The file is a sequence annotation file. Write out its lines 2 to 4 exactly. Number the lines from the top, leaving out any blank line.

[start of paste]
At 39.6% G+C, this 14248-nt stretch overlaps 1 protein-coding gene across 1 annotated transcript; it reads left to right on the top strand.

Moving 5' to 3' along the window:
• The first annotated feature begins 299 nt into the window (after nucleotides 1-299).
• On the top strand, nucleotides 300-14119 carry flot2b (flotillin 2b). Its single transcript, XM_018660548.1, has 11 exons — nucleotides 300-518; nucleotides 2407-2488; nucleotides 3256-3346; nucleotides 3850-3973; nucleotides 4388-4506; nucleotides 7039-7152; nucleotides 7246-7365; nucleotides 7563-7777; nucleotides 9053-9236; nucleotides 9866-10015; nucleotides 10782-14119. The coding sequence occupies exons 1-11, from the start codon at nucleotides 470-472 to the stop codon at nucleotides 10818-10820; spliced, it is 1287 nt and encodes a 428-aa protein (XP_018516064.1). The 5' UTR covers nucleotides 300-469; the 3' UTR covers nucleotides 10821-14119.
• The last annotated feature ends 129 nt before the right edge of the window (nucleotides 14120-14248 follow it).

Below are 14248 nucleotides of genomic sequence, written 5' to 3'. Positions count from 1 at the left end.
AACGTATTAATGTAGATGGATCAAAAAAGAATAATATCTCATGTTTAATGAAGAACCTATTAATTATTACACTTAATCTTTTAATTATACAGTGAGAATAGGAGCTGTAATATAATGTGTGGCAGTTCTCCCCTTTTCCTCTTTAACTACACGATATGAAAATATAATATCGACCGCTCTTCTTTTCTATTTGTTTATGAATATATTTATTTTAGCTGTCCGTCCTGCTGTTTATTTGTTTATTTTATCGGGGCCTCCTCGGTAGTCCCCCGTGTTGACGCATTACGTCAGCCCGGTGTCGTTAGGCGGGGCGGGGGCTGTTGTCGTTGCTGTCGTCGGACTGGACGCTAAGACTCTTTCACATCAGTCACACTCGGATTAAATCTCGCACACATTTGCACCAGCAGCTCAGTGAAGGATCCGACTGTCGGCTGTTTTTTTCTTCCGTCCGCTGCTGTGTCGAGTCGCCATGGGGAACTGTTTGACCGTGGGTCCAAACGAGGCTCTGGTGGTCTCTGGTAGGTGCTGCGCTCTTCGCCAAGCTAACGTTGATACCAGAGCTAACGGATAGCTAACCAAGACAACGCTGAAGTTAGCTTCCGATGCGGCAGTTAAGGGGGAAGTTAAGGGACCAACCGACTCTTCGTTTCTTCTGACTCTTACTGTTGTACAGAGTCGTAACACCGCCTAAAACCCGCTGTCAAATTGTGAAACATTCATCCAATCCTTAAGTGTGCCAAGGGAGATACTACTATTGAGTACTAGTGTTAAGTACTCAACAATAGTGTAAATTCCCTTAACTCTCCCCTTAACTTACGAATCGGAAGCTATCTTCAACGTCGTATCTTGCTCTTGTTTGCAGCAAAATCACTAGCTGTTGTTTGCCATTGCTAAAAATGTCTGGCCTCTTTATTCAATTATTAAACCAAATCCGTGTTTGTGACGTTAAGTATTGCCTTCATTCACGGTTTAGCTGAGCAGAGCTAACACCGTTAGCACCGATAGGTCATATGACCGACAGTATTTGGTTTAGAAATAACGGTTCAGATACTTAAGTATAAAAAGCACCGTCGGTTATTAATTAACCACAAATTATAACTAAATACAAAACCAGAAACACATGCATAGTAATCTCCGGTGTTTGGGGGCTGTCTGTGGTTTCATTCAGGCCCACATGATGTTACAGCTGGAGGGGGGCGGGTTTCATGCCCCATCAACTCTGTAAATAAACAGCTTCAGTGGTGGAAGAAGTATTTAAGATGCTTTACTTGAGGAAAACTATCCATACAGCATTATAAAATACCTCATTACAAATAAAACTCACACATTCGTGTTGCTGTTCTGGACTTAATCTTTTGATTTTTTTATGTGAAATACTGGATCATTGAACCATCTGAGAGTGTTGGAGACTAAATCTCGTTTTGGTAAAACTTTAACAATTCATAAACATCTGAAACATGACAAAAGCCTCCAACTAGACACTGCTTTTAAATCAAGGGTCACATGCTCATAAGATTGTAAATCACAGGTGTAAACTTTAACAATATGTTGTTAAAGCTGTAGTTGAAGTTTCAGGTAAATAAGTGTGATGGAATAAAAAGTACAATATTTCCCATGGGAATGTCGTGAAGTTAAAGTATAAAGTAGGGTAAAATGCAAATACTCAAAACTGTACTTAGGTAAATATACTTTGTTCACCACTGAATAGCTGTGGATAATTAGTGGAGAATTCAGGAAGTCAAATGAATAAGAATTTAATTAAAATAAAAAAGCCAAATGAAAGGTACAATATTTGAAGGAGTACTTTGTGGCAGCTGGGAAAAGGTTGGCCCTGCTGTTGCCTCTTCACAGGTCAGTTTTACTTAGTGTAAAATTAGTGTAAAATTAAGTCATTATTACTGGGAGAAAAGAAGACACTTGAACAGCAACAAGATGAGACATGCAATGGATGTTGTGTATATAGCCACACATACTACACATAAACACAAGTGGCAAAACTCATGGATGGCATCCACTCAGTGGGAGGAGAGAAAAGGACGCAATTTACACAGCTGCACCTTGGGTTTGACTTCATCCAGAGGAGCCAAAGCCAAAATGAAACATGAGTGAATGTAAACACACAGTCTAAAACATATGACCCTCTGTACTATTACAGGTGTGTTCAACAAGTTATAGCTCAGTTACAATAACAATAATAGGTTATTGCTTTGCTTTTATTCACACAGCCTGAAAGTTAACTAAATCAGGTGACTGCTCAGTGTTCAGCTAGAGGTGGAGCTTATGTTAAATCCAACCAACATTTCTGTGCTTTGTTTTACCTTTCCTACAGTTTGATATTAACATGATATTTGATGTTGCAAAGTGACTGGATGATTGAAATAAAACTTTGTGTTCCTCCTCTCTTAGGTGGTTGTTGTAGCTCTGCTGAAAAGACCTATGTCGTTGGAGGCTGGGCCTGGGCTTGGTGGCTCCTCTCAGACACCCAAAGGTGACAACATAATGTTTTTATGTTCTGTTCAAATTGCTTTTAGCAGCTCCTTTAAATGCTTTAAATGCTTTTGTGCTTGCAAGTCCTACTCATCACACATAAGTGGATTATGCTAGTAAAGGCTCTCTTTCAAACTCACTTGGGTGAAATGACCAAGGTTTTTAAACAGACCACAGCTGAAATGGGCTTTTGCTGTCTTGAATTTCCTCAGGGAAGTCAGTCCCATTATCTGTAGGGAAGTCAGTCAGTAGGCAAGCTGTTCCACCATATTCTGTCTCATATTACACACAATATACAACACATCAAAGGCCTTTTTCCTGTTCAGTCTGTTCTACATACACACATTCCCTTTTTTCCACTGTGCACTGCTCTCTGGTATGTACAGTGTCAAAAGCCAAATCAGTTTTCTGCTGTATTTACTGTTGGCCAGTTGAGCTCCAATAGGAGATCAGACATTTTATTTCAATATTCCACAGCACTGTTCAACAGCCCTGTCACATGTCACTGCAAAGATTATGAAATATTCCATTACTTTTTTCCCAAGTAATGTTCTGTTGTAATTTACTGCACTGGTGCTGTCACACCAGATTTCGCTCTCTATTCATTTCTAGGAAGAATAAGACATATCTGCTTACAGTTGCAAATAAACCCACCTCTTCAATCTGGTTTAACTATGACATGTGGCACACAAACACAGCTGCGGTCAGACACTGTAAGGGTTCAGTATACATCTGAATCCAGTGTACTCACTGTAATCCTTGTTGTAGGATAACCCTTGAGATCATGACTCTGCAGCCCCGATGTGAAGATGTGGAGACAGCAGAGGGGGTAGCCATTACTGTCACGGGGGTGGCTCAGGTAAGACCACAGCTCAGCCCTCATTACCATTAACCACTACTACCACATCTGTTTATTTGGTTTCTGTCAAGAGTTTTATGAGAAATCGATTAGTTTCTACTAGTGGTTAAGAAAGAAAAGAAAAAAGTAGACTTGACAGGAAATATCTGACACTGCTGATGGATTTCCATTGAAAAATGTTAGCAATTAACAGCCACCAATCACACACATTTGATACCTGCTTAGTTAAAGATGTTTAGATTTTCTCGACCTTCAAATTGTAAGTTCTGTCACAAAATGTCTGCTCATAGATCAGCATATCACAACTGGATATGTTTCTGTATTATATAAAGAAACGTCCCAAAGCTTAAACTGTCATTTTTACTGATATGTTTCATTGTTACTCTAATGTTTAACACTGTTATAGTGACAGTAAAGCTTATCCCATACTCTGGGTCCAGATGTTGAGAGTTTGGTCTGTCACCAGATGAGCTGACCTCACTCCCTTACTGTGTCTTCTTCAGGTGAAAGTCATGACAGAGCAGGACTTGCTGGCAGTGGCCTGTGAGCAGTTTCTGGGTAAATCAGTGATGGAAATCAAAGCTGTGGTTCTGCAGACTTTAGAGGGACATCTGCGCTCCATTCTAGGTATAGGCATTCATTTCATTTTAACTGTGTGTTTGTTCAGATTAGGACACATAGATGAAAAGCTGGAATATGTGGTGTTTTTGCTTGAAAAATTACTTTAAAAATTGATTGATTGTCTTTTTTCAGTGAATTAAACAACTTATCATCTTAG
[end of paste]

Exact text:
Moving 5' to 3' along the window:
• The first annotated feature begins 299 nt into the window (after nucleotides 1-299).
• On the top strand, nucleotides 300-14119 carry flot2b (flotillin 2b). Its single transcript, XM_018660548.1, has 11 exons — nucleotides 300-518; nucleotides 2407-2488; nucleotides 3256-3346; nucleotides 3850-3973; nucleotides 4388-4506; nucleotides 7039-7152; nucleotides 7246-7365; nucleotides 7563-7777; nucleotides 9053-9236; nucleotides 9866-10015; nucleotides 10782-14119. The coding sequence occupies exons 1-11, from the start codon at nucleotides 470-472 to the stop codon at nucleotides 10818-10820; spliced, it is 1287 nt and encodes a 428-aa protein (XP_018516064.1). The 5' UTR covers nucleotides 300-469; the 3' UTR covers nucleotides 10821-14119.